Interesting Fact: What the Spaniards then called “chocolatl” was said to be a beverage consisting of a chocolate base flavored with vanilla and other spices that was served cold. Because sugar was yet to come to the Americas,xocolatl was said to be an acquired taste. The drink tasted spicy and bitter as opposed to sweetened modern hot chocolate. As to when xocolatl was first served hot, sources conflict on when and by whom. However, Jose de Acosta, a Spanish Jesuit missionary who lived in Peru and then Mexico in the later 16th century, described xocolatl as: Loathsome to such as are not acquainted with it, having a scum or froth that is very unpleasant taste. Yet it is a drink very much esteemed among the Indians, where with they feast noble men who pass through their country. The Spaniards, both men and women, that are accustomed to the country, are very greedy of this Chocolate. They say they make diverse sorts of it, some hot, some cold, and some temperate, and put therein much of that “chili”; yea, they make paste thereof, the which they say is good for the stomach and against the catarrh. ( https://en.wikipedia.org/wiki/Hot_chocolate )
A guy bought his wife a beautiful diamond ring for Christmas.
After hearing about this extravagant gift, a friend of his said, “I thought she wanted one of those sporty four-wheel-drive vehicles.”
“She did,” he replied. “But where was I going to find a fake Jeep?”
Interesting Fact: Although the official Christmas tree tradition at Rockefeller Center began in 1933 (the year 30 Rockefeller Plaza opened), the unofficial tradition began during the Depression-era construction of Rockefeller Center, when workers decorated a smaller 20 feet (6.1 m) balsam fir tree with “strings of cranberries, garlands of paper, and even a few tin cans” on Christmas Eve (December 24, 1931), as recounted by Daniel Okrent in his history of Rockefeller Center. One claim is the tree had some gum wrappers and detonator blasting caps as decorations. There was no Rockefeller Center Christmas tree in 1932. ( https://en.wikipedia.org/wiki/Rockefeller_Center_Christmas_Tree#History )
Little Mikey had a cussing problem and his father was getting tired of it. He decided to ask his friend what to do. The friend said, “Since Christmas is coming up, you should ask Mikey what he wants Santa to bring him. If he cusses while he tells you his wish list, leave a pile of dog poop in place of the gift or gifts he requests.” Two days before Christmas, Mikey’s father asked him what he wanted for Christmas.
“I want a damn teddy-bear laying right beside me when I wake up. When I go downstairs I want to see a damn train going around the damn tree. And when I go outside I want to see a damn bike leaning against the damn garage.”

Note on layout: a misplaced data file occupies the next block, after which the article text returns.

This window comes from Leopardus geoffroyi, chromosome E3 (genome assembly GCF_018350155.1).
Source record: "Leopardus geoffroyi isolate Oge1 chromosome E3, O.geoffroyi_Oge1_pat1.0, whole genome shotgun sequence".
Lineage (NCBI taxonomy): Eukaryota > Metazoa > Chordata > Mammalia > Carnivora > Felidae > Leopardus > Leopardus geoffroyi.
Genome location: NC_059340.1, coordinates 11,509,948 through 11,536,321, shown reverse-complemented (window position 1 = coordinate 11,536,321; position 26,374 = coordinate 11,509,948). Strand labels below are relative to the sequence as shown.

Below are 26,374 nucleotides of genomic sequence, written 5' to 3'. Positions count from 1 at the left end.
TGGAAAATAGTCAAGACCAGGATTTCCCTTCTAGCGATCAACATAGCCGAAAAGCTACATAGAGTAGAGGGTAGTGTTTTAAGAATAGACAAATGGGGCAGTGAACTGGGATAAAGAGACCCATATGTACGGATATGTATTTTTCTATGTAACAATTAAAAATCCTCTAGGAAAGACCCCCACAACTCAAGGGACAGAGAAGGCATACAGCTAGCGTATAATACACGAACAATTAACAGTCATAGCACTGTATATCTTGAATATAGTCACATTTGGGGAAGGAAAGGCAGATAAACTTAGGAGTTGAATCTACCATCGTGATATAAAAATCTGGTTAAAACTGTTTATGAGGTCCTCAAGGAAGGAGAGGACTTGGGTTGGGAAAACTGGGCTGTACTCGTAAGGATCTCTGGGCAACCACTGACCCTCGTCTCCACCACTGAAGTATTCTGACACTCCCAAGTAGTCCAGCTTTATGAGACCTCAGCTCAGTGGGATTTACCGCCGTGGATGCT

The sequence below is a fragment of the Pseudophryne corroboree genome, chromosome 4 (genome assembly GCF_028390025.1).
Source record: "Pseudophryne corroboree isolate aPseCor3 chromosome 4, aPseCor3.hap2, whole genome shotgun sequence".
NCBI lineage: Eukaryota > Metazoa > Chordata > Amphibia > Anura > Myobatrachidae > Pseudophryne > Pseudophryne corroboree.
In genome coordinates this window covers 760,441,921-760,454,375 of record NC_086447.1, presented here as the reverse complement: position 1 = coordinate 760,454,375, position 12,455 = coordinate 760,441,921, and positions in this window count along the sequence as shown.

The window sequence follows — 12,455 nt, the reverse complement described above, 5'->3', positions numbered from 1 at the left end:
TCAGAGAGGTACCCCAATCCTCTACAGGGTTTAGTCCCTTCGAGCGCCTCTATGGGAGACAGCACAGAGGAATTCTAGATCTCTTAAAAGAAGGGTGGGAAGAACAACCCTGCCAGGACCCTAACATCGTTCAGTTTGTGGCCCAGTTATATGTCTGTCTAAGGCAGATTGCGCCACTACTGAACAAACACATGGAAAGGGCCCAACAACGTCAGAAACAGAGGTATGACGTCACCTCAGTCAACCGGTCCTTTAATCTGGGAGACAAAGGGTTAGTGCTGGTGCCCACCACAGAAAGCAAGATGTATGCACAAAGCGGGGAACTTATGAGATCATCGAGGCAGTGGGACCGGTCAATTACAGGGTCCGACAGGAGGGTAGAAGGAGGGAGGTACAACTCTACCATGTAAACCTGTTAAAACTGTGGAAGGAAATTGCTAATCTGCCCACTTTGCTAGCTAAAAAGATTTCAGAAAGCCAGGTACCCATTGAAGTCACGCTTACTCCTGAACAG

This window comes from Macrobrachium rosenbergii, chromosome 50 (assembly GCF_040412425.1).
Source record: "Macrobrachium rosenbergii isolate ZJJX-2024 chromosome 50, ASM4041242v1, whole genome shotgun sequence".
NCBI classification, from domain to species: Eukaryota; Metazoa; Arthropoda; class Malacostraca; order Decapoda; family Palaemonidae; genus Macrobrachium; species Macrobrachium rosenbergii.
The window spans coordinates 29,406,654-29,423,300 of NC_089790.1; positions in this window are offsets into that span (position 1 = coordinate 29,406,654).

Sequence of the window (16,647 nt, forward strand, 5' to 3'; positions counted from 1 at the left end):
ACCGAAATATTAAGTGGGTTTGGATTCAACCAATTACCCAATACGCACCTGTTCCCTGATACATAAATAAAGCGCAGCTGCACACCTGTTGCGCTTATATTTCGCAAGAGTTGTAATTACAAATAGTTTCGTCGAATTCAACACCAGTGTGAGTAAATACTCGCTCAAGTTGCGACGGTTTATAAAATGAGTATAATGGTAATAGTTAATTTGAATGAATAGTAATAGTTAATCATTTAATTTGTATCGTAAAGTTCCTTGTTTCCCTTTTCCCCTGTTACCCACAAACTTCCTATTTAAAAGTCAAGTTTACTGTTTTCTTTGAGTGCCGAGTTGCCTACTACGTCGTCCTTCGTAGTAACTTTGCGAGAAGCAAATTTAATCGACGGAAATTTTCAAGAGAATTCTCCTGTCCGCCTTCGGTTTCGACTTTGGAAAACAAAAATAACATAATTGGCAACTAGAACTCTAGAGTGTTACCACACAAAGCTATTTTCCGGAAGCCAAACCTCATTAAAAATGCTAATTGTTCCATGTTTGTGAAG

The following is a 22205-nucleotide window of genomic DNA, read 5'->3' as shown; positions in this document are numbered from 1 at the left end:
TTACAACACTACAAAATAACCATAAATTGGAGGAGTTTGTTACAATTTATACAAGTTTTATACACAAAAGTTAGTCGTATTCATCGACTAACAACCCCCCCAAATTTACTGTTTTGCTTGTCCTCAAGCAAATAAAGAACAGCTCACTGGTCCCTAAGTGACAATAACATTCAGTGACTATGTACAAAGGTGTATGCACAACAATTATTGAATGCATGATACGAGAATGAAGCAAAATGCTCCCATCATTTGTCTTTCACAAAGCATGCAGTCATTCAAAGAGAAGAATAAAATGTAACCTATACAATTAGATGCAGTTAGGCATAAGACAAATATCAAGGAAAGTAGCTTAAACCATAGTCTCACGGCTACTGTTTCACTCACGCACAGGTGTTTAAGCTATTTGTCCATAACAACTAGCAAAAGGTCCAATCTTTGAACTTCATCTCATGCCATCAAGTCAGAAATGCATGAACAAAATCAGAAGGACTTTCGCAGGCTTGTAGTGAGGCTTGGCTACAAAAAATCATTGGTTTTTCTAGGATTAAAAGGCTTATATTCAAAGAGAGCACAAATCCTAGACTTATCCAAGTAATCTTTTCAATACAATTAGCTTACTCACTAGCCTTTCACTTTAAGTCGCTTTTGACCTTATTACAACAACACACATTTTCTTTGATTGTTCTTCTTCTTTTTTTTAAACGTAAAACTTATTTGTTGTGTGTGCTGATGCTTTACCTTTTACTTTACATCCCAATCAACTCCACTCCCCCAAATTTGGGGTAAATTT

Christmas morning, Little Mikey woke up and rolled over into a pile of dog poop. Confused, he walked down stairs and saw another pile under the tree. Scratching his head, he walked outside and saw a huge pile of dog poop by the garage.
When Mikey walked back inside with a curious look on his face, his dad smiled and asked, “What did Santa bring you this year?”
Mikey replied, “I think I got a dog, but I can’t find the son-of-a-bitch!”
Interesting Fact: The illuminated Christmas tree became established in the United Kingdom during Queen Victoria’s reign, and through emigration spread to North America and Australia. In her journal for Christmas Eve 1832, the delighted 13-year-old princess wrote, “After dinner.. we then went into the drawing-room near the dining-room. There were two large round tables on which were placed two trees hung with lights and sugar ornaments. All the presents being placed round the trees”. Until the availability of inexpensive electrical power in the early twentieth century, miniature candles were commonly (and in some cultures still are) used. ( https://en.wikipedia.org/wiki/Christmas_lights#History )
What do you call a kid who doesn’t believe in Santa?
A rebel without a Claus.
Interesting Fact: The Christmas tree was adopted in upper-class homes in 18th-century Germany, where it was occasionally decorated with candles, which at the time was a comparatively expensive light source. Candles for the tree were glued with melted wax to a tree branch or attached by pins. Around 1890, candleholders were first used for Christmas candles. Between 1902 and 1914, small lanterns and glass balls to hold the candles started to be used. Early electric Christmas lights were introduced with electrification, beginning in the 1880s. ( https://en.wikipedia.org/wiki/Christmas_lights#History )